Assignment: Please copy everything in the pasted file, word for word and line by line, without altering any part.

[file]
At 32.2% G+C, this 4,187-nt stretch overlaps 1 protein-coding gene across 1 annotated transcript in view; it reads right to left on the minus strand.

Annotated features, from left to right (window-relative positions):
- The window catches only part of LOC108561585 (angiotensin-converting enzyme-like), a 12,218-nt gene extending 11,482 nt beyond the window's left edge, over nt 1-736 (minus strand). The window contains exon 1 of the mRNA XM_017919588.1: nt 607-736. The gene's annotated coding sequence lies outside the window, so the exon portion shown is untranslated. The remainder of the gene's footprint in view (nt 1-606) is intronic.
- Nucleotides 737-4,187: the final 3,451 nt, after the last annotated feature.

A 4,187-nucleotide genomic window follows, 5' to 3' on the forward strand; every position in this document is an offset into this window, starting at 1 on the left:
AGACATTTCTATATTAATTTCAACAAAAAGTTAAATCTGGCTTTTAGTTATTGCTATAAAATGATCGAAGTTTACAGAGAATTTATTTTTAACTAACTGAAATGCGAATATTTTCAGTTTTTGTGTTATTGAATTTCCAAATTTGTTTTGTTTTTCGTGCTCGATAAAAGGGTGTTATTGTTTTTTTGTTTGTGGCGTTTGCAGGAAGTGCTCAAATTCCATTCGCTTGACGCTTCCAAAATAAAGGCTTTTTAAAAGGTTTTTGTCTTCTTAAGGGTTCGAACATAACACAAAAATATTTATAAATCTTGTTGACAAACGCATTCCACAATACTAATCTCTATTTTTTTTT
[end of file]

At 32.2% G+C, this 4,187-nt stretch overlaps 1 protein-coding gene across 1 annotated transcript in view; it reads right to left on the minus strand.

Annotated features, from left to right (window-relative positions):
- The window catches only part of LOC108561585 (angiotensin-converting enzyme-like), a 12,218-nt gene extending 11,482 nt beyond the window's left edge, over nt 1-736 (minus strand). The window contains exon 1 of the mRNA XM_017919588.1: nt 607-736. The gene's annotated coding sequence lies outside the window, so the exon portion shown is untranslated. The remainder of the gene's footprint in view (nt 1-606) is intronic.
- Nucleotides 737-4,187: the final 3,451 nt, after the last annotated feature.

A 4,187-nucleotide genomic window follows, 5' to 3' on the forward strand; every position in this document is an offset into this window, starting at 1 on the left:
AGACATTTCTATATTAATTTCAACAAAAAGTTAAATCTGGCTTTTAGTTATTGCTATAAAATGATCGAAGTTTACAGAGAATTTATTTTTAACTAACTGAAATGCGAATATTTTCAGTTTTTGTGTTATTGAATTTCCAAATTTGTTTTGTTTTTCGTGCTCGATAAAAGGGTGTTATTGTTTTTTTGTTTGTGGCGTTTGCAGGAAGTGCTCAAATTCCATTCGCTTGACGCTTCCAAAATAAAGGCTTTTTAAAAGGTTTTTGTCTTCTTAAGGGTTCGAACATAACACAAAAATATTTATAAATCTTGTTGACAAACGCATTCCACAATACTAATCTCTATTTTTTTTT